Goats and The Law
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Do you know a good goat lawyer?
Actually, we do.
Brett Knight is a licensed attorney in Tennessee, a former state prosecutor who is currently in private practice as a criminal defense attorney. He is also a first-generation farmer who owns Tennessee Kiko Farm with his wife, Donna. While not criminal, farming introduced him to a different side of the law. Goat law. He isn’t likely to represent you and your goats, but he is happy to discuss the topic.
Goats can easily get themselves — and you — in trouble.
The first question to ask when considering goats: Is your property located in an area that will allow for the scope of your operation?
Brett cautions that before you buy the first goat, check your state laws, local zoning, and ordinances. “Google searches — even credible lawyer sites — can be dangerous. You may be getting advice that is not specific to your state, or situation.” There are several different definitions of land “use,” as well as allowable stocking rates (animal units per acre) depending on how your area is zoned. Some areas allow goats — some areas allow goats with conditions. Know before you grow. Seasoned goat owners will attest — “goat math” is real. Not just in the multiplier of offspring – but the desire for more and more goats. “Donna and I started with two goats, thinking ‘This will be fun!’ Within three years, we had 100 goats … not counting our babies due in November …” Thankfully, their area allowed for expansion.
Green light for goats? Slow down. There are other aspects of the law to consider.
You will be liable for the behavior of your kids. Liability can be addressed in three ways: 1. Reasonable Measures; 2. Insurance Coverage; and 3. Business Formation.
In the Law of Negligence, the “reasonable person standard” is the standard of care that a reasonably prudent person would observe until a given set of circumstances. (West’s Encyclopedia of American Law, edition 2. 2008. The Gale Group.) Brett cautions that most decisions hinge on his standard, “The law gives you reasonable protection to act reasonably. If you don’t act reasonably, an attorney can offer little defense.”
What is the reasonable standard of care for a goat?
Goats need proper facilities.
Fencing a goat is one of the world’s oldest jokes — but no laughing matter when it comes to the law. “It is an owner’s legal duty to properly confine their goats. If you fail to do that, you can become not only civilly liable for any damage the goats may do — but in some states, like Tennessee — there is criminal liability depending on the infraction.” Reasonable measures are a goat owner’s best defense. It is prudent to build a fence that is equal to the standards in the goat-keeping community, and to maintain that fence. Any negligence on your part not only leaves a hole in your fence but a hole in your defense! If you regularly post your goat escaping on social media — and establish a history of neglecting the risk — you will have little defense if there is a complaint.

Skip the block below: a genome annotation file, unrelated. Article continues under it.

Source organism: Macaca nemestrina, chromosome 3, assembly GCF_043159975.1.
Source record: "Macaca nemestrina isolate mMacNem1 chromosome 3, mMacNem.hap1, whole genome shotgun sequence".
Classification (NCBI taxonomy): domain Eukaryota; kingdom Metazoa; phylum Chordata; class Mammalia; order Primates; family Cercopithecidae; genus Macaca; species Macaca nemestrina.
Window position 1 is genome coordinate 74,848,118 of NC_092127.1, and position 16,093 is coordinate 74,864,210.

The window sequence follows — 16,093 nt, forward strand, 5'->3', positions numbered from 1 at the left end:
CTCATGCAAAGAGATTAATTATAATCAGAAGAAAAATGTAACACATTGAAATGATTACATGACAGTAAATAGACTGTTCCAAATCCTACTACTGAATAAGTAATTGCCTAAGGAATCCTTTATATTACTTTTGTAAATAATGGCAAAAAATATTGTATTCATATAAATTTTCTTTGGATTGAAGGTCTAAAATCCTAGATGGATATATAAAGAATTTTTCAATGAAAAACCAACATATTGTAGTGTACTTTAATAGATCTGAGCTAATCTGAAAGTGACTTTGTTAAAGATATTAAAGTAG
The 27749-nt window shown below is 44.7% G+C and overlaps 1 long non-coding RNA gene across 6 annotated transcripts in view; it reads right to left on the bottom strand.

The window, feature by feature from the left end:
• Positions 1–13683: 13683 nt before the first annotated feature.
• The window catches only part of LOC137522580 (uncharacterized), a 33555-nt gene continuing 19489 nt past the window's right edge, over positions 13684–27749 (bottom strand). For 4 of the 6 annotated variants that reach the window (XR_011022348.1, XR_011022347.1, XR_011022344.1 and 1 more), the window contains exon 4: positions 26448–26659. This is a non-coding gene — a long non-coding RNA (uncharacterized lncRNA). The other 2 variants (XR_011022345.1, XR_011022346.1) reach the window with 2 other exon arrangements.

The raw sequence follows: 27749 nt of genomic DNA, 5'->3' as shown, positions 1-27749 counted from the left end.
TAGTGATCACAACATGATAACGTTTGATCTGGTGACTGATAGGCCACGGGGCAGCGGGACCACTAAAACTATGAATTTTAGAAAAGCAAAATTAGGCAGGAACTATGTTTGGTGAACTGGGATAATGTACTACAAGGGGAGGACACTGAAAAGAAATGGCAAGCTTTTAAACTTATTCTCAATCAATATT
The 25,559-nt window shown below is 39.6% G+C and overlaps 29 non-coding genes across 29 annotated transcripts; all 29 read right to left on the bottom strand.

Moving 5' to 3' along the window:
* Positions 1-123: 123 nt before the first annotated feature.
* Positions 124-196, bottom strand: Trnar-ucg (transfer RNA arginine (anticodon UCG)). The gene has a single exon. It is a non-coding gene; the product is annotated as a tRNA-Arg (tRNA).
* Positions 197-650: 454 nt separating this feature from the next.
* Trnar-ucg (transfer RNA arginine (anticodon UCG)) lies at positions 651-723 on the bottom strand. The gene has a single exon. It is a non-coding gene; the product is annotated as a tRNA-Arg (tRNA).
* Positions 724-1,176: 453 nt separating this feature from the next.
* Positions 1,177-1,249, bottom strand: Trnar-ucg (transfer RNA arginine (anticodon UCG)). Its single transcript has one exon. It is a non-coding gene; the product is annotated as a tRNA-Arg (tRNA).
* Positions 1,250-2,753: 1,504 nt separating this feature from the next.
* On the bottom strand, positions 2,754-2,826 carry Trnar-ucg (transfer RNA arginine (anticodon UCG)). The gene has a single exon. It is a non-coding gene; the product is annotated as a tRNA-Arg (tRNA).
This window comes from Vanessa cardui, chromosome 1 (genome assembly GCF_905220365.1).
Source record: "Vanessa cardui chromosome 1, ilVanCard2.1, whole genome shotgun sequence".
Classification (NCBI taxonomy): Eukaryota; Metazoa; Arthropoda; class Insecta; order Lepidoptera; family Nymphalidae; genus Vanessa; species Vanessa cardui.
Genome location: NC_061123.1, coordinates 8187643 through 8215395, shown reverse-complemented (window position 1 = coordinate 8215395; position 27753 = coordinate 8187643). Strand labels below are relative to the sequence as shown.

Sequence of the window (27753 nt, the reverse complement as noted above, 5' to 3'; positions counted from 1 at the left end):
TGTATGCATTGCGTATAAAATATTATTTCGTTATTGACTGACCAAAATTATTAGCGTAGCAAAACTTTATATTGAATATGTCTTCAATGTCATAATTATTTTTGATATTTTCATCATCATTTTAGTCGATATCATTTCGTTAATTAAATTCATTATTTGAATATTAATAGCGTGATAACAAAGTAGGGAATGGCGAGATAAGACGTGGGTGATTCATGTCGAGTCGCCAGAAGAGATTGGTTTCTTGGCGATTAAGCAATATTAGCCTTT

Standards of care may vary. Depending on how your goats are viewed — as livestock or pets — by your neighbors and the zoning laws, there may be additional concerns to address in their care such as the housing required, as well as management of waste products, odor, and noise. What might be standard in a livestock operation can be interpreted as neglect in a pet situation.
Beyond the care of the goat, if you choose to welcome visitors to your goat operation, or engage in “agritourism,” it is important to recognize that farming has inherent risk — large equipment, tools, uneven terrain, electric fences, chemicals, medication, the list is endless — and most visitors are unaware of the dangers. “Bringing people on your farm is a great thing — I don’t want to discourage that.” In fact, Brett and Donna are looking forward to having visitors on their farm. While there are agritourism laws in many states to protect farmers, they don’t protect from reckless or intentional acts — or negligence. Before inviting guests, it is imperative that you address any safety concerns. Signage can be helpful to give notice of risk: electric fence, keep out, area closed, etc., but does not completely absolve the farm host of liability for their guests.